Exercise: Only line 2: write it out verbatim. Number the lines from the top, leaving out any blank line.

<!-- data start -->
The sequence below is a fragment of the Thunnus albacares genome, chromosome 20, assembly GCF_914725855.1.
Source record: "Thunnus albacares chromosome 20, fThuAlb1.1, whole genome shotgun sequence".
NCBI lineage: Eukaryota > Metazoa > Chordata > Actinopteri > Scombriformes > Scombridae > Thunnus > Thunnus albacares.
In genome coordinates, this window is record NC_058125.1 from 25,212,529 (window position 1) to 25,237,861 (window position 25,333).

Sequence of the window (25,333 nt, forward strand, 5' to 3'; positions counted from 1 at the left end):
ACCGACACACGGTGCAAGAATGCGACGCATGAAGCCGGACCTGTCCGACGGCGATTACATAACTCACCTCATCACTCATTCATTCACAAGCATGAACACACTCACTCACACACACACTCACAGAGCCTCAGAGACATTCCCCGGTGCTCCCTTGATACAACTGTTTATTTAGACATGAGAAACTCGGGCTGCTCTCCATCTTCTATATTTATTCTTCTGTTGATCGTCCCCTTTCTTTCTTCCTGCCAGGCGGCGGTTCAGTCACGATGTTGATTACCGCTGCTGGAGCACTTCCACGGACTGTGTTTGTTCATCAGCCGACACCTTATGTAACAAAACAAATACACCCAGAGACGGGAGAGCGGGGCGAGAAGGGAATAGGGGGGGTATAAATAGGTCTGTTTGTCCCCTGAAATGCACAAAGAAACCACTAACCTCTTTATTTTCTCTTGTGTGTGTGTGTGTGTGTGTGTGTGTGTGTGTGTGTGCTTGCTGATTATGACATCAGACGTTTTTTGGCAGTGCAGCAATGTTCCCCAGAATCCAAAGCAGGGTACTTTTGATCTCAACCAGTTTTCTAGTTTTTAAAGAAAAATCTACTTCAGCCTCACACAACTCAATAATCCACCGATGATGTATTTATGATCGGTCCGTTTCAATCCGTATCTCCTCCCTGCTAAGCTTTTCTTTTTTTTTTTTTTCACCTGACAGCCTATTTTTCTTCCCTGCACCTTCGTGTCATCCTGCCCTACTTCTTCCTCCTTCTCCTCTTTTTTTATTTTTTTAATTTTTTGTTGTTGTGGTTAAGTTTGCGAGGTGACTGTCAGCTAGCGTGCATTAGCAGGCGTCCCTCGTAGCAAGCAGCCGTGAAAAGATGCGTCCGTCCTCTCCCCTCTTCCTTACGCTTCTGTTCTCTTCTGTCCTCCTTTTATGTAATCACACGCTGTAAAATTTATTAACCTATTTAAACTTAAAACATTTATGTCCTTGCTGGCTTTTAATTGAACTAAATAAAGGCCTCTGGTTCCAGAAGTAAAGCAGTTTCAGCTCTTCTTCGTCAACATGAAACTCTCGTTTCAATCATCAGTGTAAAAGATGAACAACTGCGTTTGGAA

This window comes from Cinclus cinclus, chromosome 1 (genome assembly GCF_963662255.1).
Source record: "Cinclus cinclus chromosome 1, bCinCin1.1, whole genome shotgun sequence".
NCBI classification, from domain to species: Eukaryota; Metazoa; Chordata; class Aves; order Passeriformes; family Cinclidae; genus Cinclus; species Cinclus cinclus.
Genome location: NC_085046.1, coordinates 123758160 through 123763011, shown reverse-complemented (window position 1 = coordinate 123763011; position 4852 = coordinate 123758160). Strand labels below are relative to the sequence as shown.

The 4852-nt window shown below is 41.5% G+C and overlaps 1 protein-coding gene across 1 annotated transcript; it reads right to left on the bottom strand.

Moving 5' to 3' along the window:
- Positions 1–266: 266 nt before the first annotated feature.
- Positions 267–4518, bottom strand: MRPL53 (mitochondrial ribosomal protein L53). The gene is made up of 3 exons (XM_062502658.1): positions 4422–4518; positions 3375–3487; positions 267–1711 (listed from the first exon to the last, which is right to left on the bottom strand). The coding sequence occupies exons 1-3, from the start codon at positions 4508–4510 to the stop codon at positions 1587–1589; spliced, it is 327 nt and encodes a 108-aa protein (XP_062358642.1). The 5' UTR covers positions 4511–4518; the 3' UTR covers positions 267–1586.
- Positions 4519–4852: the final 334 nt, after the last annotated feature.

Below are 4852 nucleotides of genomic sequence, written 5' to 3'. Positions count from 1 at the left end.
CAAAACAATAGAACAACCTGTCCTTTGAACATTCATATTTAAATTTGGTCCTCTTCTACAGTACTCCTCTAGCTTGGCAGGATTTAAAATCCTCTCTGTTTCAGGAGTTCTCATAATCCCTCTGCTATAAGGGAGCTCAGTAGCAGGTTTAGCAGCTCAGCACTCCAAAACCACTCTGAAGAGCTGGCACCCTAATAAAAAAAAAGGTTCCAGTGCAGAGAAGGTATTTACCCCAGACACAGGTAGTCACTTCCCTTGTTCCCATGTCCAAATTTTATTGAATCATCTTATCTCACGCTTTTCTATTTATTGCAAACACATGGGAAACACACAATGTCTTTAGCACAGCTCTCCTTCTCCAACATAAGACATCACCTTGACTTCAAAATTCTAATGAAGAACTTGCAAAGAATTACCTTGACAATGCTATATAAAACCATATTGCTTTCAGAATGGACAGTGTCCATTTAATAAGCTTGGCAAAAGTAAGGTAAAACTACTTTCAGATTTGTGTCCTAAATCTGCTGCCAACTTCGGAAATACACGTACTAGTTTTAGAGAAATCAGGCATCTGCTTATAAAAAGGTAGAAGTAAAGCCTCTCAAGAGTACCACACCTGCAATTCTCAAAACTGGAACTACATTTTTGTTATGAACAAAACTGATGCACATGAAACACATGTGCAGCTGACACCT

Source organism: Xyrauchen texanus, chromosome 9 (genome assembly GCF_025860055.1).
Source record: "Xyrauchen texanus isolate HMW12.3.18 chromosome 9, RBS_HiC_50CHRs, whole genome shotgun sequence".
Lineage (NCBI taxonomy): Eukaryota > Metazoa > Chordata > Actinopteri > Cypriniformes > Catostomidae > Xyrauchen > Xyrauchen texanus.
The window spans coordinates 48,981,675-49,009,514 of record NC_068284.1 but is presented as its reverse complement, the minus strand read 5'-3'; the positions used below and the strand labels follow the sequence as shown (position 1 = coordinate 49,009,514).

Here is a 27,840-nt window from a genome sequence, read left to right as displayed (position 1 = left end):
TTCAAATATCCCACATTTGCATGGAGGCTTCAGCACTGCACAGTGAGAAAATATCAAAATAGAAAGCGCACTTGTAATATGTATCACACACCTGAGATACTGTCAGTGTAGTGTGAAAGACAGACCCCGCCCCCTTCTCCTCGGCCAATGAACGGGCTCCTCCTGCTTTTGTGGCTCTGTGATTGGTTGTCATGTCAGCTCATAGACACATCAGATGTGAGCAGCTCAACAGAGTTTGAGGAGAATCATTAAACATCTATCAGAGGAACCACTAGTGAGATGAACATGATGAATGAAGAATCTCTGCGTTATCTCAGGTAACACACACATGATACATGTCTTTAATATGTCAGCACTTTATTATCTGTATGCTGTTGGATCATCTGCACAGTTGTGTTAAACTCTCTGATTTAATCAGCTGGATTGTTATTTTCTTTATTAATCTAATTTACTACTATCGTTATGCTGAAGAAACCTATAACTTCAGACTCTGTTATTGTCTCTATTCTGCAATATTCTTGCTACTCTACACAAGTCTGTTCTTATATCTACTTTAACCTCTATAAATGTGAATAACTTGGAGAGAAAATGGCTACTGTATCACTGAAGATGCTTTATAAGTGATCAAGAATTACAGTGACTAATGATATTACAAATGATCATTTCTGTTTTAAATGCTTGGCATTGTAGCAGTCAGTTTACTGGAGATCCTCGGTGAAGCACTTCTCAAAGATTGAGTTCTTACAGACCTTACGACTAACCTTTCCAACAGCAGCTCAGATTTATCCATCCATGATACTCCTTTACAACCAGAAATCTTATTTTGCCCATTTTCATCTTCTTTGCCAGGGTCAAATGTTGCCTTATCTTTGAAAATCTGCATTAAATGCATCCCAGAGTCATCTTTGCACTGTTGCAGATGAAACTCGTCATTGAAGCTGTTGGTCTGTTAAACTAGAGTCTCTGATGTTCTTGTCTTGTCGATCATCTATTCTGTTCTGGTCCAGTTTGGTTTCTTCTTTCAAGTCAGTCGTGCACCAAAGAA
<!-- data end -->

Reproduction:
Source record: "Thunnus albacares chromosome 20, fThuAlb1.1, whole genome shotgun sequence".